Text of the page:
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DCA in Unconventional Reservoirs

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Predicting EUR is a challenging task. Nearly all approaches that are being used in predicting said long-standing behaviors, have displayed various limitations. So, if decline curve analysis (DCA) is not the appropriate method for unconventional reservoirs, which one is it?

For about twenty years now, the oil and gas industry, has widely applied DCA in production forecasting. All rooted in the need to get realistic EUR and economic KPI's for your wells.
However, the absence of historical data, the deep understanding of the fluid flow regime, determination of EUR and market volatility, are just some of the challenges remaining while evaluating unconventional reservoirs. 

“Oil and Gas Property Evaluation,” by John Wright, 2013., has often being a basis to describe the equations needed for DCA, but it all changes when real wells, real data and real software come into play. In unconventional reservoirs, the use of DCA can lead to overestimating or underestimating the wells' EUR.  For instance, multi-frac horizontal wells typically experience prolonged transient/transitional flow regimes. Whereas, in conventional wells, the pseudo-steady-state conditions are established relatively quickly. Leading to dramatic problems in other scenarios where the NPV varies more: it’s related to the improper EUR and economic expectations estimation. It doesn't consider the impact of reservoir and completion properties.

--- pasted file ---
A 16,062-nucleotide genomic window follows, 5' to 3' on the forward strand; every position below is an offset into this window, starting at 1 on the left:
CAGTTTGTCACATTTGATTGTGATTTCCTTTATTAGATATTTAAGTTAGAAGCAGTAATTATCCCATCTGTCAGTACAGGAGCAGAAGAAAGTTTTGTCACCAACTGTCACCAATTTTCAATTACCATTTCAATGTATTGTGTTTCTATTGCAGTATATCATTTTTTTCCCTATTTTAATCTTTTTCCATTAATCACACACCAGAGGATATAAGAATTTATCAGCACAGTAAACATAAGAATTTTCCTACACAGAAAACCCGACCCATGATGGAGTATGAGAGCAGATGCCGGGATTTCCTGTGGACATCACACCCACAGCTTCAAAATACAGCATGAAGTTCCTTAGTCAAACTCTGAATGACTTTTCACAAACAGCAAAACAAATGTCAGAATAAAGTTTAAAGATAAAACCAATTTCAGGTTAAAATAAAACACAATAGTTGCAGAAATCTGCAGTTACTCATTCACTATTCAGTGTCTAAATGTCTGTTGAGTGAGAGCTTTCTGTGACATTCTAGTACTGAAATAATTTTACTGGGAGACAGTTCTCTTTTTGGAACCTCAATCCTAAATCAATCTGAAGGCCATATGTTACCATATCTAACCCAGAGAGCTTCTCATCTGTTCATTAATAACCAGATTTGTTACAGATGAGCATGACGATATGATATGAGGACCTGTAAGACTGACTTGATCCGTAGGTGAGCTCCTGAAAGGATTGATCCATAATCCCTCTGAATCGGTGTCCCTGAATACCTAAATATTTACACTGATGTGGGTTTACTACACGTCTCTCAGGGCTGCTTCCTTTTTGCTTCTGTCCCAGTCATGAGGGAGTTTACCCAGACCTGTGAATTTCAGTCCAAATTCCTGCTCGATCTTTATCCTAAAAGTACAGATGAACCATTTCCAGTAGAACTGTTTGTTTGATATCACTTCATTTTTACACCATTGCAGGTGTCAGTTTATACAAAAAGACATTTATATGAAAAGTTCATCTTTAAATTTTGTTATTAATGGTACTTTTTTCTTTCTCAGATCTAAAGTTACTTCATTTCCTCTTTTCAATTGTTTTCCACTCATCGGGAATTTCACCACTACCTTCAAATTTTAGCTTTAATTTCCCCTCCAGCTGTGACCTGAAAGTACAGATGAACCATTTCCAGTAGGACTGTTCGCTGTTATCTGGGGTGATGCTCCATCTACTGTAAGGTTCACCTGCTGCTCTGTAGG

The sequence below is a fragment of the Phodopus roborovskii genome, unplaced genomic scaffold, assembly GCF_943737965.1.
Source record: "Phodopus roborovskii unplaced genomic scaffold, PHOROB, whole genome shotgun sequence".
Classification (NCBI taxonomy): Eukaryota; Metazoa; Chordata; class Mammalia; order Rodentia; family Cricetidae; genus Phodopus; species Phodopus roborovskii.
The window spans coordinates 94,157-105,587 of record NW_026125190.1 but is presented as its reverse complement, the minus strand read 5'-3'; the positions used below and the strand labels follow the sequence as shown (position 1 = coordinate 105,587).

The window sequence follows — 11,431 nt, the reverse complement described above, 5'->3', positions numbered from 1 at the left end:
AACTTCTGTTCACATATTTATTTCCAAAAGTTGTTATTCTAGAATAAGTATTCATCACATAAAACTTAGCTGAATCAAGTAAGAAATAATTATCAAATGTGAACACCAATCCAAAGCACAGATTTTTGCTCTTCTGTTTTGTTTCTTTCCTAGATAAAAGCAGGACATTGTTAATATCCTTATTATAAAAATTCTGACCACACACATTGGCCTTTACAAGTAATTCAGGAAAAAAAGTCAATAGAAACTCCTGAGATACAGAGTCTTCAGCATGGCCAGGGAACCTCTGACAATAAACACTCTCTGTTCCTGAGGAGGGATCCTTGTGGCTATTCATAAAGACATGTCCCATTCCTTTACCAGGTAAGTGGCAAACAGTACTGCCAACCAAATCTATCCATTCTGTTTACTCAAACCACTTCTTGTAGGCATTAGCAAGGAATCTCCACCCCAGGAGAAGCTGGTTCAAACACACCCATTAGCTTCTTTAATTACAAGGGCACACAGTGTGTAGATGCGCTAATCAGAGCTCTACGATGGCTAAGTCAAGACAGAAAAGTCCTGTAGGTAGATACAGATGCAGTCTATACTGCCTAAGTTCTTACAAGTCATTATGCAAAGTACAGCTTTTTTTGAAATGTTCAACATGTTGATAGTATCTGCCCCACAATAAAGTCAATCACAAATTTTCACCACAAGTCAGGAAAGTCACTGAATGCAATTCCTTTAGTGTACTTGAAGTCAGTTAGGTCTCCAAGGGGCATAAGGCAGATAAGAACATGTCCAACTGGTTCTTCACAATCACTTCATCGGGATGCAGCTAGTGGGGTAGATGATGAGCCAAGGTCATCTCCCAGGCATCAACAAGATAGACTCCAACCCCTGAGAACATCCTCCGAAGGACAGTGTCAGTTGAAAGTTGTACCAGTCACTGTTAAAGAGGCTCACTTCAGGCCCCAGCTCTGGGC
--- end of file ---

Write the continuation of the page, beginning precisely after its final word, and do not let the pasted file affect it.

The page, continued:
However, in some cases, the use of DCA does not seem to be too off.

The best, and more accurate results, come from a physics-based model. The forecasts with this model include total cumulative production, production rate, stage-specific production, and spatial evolution of quantities of interest. Taking into account the reservoir and completion properties, which results in a more precise prediction.

All methodologies have their strong and weak points. DCA can accurately match historical patterns, but, when it comes down to forecasting future events that can stray from the trend, there is a clear need for alternate methodologies. A combination of tools can, more often than not, provide a more distinct analysis of each well's unique characteristics.
One thing to always keep in mind, is that technology and workflows evolve, being artificial intelligence (AI) a crucial part of this constant evolution, so the usefulness of all the guidelines and “rules of thumb”, usually vanishes.

By Jeanette Hani B. for Enovate